Meanwhile, Donovan was happy as all get out, making entries, plotting revenge and then erasing the tapes. He claimed this prevented those asses from having any control over him. One particular entry he was especially proud of. It involved a car that every single day came down the road, at exactly the same time, and either couldn’t read the speed limit or assumed it didn’t pertain to him. Donovan was standing there, recorder in hand when the ass zoomed by, not even trying to slow down or use its turn signal, reciting his venom and plotting his move.

“Hey, Donovan,” asked Becker a few days later, “plot your get even move on the speeder jerk?”

“Was going to. But went ahead and erased the tape. Can’t be worry about dumbasses who probably can’t learn. Anyway, I haven’t seen him for a few days now. Maybe he’s found a different street to annoy.”

Becker began to notice some things that at first he found coincidental but seemed to be forming a pattern. Donovan would make an entry into his recorder, ponder on revenge or action, and eventually erase the tape. The interesting thing was that the person or object of Donovan’s annoyance would seemingly disappear, or at least not be around anymore. Becker noticed that more neighbors seemed to be gone a lot more, house along the street showing no signs of life. He also recalled that Donovan was no longer talking about “her”, the ex who had put him through a pretty good resemblance of Hell during the divorce. Becker remembered that he had heard Donovan blasting away into his recorder about her numerous negative attributes, and thought about asking if he had erased the tape.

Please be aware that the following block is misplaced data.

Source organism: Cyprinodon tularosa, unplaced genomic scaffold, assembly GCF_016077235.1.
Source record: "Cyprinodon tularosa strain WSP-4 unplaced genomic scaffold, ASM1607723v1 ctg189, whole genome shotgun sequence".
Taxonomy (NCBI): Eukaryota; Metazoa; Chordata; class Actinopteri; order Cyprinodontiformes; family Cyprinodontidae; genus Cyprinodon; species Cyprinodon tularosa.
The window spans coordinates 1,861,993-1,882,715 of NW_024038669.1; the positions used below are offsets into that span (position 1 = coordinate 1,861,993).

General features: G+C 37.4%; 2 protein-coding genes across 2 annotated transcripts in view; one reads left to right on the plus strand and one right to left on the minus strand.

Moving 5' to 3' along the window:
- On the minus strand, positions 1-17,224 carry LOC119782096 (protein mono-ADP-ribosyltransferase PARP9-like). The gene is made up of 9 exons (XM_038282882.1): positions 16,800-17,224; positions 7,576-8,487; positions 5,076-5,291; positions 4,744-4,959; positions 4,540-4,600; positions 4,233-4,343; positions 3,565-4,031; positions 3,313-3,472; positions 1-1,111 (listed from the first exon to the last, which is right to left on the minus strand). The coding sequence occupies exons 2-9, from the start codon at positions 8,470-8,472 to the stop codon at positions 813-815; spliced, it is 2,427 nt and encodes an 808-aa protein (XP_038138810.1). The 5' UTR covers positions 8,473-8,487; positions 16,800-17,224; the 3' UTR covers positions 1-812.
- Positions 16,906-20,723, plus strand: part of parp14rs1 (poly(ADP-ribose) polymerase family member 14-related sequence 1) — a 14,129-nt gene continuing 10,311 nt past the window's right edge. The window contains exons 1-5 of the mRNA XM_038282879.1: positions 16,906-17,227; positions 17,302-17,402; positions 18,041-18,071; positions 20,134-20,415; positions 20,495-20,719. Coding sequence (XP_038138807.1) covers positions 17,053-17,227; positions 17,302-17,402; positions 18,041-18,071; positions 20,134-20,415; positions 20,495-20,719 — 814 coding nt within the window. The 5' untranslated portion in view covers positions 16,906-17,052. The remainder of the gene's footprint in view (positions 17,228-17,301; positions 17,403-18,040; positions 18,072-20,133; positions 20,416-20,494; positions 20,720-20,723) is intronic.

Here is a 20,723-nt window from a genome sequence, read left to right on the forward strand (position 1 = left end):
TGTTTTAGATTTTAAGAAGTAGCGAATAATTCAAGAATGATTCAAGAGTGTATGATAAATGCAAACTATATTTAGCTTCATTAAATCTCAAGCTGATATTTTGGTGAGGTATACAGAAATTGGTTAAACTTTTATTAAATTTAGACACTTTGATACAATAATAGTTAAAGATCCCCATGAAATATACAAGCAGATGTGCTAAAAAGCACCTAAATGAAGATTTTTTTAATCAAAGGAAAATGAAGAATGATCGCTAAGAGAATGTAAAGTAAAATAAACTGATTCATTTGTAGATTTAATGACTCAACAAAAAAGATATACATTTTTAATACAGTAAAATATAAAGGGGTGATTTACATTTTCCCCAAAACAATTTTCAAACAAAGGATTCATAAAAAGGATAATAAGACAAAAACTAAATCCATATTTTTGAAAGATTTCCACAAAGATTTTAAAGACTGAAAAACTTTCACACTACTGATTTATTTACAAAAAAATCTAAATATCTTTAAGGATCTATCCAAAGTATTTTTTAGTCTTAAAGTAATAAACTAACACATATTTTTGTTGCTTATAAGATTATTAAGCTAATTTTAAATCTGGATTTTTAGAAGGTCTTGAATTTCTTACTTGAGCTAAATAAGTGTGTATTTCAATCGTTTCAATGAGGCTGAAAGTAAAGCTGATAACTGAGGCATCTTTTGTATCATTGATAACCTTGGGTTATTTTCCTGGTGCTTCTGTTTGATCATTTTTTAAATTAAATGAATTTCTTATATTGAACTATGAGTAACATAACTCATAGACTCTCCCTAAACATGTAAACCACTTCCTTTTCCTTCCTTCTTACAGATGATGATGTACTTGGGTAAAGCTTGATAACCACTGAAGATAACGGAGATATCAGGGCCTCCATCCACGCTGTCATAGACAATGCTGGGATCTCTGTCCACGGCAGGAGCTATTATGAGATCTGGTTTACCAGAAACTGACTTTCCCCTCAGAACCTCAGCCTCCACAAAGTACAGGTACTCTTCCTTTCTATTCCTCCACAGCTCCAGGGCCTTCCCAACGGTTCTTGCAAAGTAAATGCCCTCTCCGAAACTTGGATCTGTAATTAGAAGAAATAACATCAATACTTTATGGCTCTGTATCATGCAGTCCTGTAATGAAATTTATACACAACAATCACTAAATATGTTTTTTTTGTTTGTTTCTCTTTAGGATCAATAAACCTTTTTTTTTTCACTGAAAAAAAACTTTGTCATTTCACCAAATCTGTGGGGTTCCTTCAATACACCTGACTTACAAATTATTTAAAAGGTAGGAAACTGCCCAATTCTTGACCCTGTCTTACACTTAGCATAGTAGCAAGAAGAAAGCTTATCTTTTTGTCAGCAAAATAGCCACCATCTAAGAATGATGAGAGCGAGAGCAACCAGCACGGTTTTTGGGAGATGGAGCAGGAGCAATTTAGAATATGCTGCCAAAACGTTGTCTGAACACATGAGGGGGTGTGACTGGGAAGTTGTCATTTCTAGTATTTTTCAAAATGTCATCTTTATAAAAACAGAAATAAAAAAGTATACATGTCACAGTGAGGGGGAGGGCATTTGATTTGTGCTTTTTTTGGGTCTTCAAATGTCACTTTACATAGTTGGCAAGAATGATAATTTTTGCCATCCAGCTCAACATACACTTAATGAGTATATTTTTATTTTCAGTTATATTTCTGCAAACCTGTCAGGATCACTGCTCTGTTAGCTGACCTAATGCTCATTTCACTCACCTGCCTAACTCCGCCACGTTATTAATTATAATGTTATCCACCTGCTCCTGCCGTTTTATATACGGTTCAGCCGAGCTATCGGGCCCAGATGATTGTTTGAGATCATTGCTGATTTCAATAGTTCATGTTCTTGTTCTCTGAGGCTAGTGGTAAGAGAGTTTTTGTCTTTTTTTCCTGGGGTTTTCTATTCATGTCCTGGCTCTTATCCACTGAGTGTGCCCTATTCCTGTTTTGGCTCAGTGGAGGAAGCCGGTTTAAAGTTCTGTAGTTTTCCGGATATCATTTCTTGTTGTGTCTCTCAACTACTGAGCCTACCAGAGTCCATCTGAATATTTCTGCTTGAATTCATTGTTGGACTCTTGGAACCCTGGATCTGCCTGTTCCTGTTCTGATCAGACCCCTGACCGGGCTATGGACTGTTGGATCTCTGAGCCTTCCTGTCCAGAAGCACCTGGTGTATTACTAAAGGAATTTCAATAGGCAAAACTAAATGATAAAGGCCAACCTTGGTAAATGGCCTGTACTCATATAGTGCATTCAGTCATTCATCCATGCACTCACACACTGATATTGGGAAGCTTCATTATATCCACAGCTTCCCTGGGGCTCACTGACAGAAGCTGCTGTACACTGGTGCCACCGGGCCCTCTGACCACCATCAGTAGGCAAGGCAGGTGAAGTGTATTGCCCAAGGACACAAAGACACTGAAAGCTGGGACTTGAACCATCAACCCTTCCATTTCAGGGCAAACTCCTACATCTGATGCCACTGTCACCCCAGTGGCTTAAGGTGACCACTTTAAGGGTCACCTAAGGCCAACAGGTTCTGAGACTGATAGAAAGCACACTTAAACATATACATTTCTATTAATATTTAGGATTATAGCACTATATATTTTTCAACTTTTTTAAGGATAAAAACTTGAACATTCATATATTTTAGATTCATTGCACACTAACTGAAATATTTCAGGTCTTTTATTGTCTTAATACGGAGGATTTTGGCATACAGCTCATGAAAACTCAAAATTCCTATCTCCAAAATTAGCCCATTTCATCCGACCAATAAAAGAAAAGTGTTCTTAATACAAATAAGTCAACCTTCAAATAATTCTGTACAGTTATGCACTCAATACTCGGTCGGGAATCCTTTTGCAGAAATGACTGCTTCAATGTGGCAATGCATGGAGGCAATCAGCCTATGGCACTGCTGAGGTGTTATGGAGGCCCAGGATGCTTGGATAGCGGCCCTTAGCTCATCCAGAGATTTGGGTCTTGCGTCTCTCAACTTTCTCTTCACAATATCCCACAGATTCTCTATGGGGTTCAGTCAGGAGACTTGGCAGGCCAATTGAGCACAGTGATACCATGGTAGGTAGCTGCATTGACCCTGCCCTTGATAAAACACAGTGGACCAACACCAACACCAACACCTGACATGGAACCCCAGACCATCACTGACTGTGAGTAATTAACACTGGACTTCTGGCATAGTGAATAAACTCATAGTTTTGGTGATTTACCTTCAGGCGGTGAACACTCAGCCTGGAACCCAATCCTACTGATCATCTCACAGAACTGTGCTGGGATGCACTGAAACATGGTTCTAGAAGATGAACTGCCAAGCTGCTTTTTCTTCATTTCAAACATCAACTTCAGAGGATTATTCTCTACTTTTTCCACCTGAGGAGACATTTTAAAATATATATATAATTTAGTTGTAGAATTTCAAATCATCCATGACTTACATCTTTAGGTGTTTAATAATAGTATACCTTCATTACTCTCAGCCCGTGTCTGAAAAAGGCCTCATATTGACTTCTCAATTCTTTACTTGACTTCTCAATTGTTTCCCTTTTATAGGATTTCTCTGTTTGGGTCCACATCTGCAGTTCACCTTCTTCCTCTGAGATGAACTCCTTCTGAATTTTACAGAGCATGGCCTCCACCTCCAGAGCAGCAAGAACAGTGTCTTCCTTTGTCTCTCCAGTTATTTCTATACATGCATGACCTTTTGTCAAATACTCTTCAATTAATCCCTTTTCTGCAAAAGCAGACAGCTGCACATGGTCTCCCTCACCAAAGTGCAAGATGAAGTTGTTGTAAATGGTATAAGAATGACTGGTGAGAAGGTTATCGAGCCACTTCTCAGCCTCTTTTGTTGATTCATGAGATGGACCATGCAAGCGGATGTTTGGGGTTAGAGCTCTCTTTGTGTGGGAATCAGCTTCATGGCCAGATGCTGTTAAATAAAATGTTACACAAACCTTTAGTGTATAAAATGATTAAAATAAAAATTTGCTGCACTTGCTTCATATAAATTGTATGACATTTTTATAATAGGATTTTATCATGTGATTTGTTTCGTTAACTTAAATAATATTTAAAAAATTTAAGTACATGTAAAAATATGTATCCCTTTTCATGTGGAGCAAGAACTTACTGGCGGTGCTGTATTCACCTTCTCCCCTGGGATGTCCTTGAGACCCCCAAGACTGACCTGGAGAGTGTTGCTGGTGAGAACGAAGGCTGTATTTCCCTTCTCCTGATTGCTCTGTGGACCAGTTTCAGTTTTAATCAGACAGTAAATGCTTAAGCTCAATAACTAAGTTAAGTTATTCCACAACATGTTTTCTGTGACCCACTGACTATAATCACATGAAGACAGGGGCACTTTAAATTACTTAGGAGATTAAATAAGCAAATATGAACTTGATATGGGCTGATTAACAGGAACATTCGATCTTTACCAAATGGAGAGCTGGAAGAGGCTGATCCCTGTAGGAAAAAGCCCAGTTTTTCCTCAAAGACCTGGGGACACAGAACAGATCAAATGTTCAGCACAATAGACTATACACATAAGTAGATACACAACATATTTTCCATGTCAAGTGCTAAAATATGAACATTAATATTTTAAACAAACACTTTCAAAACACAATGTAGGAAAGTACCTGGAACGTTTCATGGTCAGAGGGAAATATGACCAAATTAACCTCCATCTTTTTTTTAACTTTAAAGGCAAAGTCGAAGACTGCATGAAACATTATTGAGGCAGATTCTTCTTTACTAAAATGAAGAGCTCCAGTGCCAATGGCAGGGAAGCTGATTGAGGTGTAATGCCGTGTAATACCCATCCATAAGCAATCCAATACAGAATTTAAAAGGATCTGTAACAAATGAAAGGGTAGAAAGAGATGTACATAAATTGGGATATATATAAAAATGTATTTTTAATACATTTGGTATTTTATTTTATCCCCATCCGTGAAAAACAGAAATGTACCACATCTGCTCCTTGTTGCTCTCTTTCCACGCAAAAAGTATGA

“Yep,” was the reply. “Erased the tape and that psycho is out of my mind now. Clarity and focus, Becker, that’s what I have now. Clarity and focus.”

Becker didn’t tell Donovan that she hadn’t been at work for several days now, and no one could get hold of her. He knew this because his wife got her nails done at the salon next door to where Donovan’s ex had her shops. Like she had just disappeared.


“Hey, Becker!”

“Who pissed you off this time?” Becker was beginning to have some curious thoughts but hadn’t said anything yet. After all, what could he say? But he did notice that Donovan was still having a fun time with his recorder, prowling around the yard or up and down the street.

Have you gotten your newspapers this week? Haven’t seen mine for four days now.”

“No, we cancelled the subscriptions. What’s the problem?”

“Got tired of mine being chunked over into Vince’s yard. Made a memo to call circulation and let them know about it. Hell’s Bells, no sports page is a pisser way to start the day.”

“Let me guess, Donovan. You thought about it, pondered some more and then just erased the tape without doing anything. Right?”

“Well, yeah. Figured circulation folks wouldn’t do anything anyway. Wonder if Barnes if getting his papers? Haven’t even seen the carrier go by this week. Very punctual those folks.”

Becker couldn’t quite put his finger on it but something was weird. Like Donovan making memos about what he considered rude cashiers at the grocery store and then Becker noticing a lot of staff vacancies and positions being advertised.